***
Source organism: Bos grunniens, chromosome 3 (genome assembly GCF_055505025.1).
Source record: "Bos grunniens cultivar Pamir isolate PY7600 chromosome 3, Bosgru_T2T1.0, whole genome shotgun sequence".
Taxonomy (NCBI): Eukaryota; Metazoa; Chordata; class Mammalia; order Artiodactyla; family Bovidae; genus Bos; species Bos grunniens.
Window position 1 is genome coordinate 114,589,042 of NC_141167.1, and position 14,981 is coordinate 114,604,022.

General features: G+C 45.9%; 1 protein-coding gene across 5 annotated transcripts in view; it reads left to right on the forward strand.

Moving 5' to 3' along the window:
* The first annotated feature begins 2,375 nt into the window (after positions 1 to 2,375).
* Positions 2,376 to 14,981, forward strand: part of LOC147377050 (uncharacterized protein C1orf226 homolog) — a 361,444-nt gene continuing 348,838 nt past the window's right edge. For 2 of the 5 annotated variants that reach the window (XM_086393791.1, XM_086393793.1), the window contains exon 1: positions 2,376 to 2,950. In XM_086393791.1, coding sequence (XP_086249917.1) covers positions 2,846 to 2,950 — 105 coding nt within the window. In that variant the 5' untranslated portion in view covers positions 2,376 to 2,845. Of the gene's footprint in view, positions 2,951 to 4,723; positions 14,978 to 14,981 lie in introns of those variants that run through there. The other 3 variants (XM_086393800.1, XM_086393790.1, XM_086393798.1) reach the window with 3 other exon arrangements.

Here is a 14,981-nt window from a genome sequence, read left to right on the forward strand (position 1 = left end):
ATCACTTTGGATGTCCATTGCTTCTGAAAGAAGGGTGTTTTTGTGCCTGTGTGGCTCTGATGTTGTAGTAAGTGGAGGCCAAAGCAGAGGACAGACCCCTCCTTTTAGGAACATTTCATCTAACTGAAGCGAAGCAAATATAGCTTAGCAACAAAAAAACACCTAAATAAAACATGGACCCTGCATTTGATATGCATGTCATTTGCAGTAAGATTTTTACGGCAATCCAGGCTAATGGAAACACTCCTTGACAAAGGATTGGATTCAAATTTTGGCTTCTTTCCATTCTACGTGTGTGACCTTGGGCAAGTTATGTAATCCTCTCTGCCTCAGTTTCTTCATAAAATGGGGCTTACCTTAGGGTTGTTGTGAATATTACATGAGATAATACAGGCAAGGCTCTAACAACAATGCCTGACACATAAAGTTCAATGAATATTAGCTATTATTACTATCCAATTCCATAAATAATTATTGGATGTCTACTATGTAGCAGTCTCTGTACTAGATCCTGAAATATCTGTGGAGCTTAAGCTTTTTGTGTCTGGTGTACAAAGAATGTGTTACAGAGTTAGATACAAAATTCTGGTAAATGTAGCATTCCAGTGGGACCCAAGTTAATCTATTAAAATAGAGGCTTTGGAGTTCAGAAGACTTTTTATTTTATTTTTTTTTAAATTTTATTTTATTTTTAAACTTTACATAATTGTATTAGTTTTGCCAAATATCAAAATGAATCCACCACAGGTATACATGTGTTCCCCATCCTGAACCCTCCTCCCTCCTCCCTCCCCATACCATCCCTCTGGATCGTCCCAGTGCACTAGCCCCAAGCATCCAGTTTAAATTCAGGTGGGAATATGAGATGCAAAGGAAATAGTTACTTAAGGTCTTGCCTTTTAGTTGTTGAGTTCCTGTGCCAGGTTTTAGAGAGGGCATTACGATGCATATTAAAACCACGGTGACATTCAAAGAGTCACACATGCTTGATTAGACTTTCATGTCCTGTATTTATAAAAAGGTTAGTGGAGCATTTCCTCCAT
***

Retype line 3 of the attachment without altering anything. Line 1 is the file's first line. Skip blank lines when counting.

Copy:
Taxonomy (NCBI): Eukaryota; Metazoa; Chordata; class Mammalia; order Artiodactyla; family Bovidae; genus Bos; species Bos grunniens.